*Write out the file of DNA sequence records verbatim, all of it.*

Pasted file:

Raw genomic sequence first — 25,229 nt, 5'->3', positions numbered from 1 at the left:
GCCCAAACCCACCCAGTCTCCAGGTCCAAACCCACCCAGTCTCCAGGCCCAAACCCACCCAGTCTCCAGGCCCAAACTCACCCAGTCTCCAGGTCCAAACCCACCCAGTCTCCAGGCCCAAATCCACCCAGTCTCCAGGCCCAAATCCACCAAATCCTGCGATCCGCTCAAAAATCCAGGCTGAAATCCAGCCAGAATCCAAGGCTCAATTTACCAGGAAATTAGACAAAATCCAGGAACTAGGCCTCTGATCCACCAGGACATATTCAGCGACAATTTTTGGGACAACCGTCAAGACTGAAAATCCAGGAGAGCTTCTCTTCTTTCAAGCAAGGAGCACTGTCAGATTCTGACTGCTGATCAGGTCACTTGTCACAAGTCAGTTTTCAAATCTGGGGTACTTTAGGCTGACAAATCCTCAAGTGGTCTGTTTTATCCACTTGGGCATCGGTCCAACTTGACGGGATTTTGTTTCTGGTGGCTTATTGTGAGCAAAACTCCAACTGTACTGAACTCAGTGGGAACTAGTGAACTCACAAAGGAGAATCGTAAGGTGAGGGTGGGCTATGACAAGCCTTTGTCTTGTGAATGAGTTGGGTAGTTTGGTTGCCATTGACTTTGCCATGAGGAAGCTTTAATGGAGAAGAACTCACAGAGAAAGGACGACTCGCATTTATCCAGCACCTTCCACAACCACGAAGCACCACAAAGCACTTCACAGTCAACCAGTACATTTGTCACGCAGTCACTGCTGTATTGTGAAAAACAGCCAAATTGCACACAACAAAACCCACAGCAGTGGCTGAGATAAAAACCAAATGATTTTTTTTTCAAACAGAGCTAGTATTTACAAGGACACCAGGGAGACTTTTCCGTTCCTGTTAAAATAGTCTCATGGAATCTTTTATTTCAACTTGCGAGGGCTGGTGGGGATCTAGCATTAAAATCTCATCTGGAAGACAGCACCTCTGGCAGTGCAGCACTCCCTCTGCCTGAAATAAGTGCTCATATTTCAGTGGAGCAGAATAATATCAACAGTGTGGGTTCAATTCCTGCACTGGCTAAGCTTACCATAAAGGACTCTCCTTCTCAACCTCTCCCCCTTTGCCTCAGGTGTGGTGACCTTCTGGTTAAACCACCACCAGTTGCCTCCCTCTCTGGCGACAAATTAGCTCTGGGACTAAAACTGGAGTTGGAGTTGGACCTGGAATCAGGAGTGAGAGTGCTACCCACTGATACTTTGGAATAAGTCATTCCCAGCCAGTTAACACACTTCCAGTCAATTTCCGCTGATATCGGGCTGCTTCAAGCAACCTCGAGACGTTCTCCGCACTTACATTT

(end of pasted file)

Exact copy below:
Raw genomic sequence first — 25,229 nt, 5'->3', positions numbered from 1 at the left:
GCCCAAACCCACCCAGTCTCCAGGTCCAAACCCACCCAGTCTCCAGGCCCAAACCCACCCAGTCTCCAGGCCCAAACTCACCCAGTCTCCAGGTCCAAACCCACCCAGTCTCCAGGCCCAAATCCACCCAGTCTCCAGGCCCAAATCCACCAAATCCTGCGATCCGCTCAAAAATCCAGGCTGAAATCCAGCCAGAATCCAAGGCTCAATTTACCAGGAAATTAGACAAAATCCAGGAACTAGGCCTCTGATCCACCAGGACATATTCAGCGACAATTTTTGGGACAACCGTCAAGACTGAAAATCCAGGAGAGCTTCTCTTCTTTCAAGCAAGGAGCACTGTCAGATTCTGACTGCTGATCAGGTCACTTGTCACAAGTCAGTTTTCAAATCTGGGGTACTTTAGGCTGACAAATCCTCAAGTGGTCTGTTTTATCCACTTGGGCATCGGTCCAACTTGACGGGATTTTGTTTCTGGTGGCTTATTGTGAGCAAAACTCCAACTGTACTGAACTCAGTGGGAACTAGTGAACTCACAAAGGAGAATCGTAAGGTGAGGGTGGGCTATGACAAGCCTTTGTCTTGTGAATGAGTTGGGTAGTTTGGTTGCCATTGACTTTGCCATGAGGAAGCTTTAATGGAGAAGAACTCACAGAGAAAGGACGACTCGCATTTATCCAGCACCTTCCACAACCACGAAGCACCACAAAGCACTTCACAGTCAACCAGTACATTTGTCACGCAGTCACTGCTGTATTGTGAAAAACAGCCAAATTGCACACAACAAAACCCACAGCAGTGGCTGAGATAAAAACCAAATGATTTTTTTTTCAAACAGAGCTAGTATTTACAAGGACACCAGGGAGACTTTTCCGTTCCTGTTAAAATAGTCTCATGGAATCTTTTATTTCAACTTGCGAGGGCTGGTGGGGATCTAGCATTAAAATCTCATCTGGAAGACAGCACCTCTGGCAGTGCAGCACTCCCTCTGCCTGAAATAAGTGCTCATATTTCAGTGGAGCAGAATAATATCAACAGTGTGGGTTCAATTCCTGCACTGGCTAAGCTTACCATAAAGGACTCTCCTTCTCAACCTCTCCCCCTTTGCCTCAGGTGTGGTGACCTTCTGGTTAAACCACCACCAGTTGCCTCCCTCTCTGGCGACAAATTAGCTCTGGGACTAAAACTGGAGTTGGAGTTGGACCTGGAATCAGGAGTGAGAGTGCTACCCACTGATACTTTGGAATAAGTCATTCCCAGCCAGTTAACACACTTCCAGTCAATTTCCGCTGATATCGGGCTGCTTCAAGCAACCTCGAGACGTTCTCCGCACTTACATTT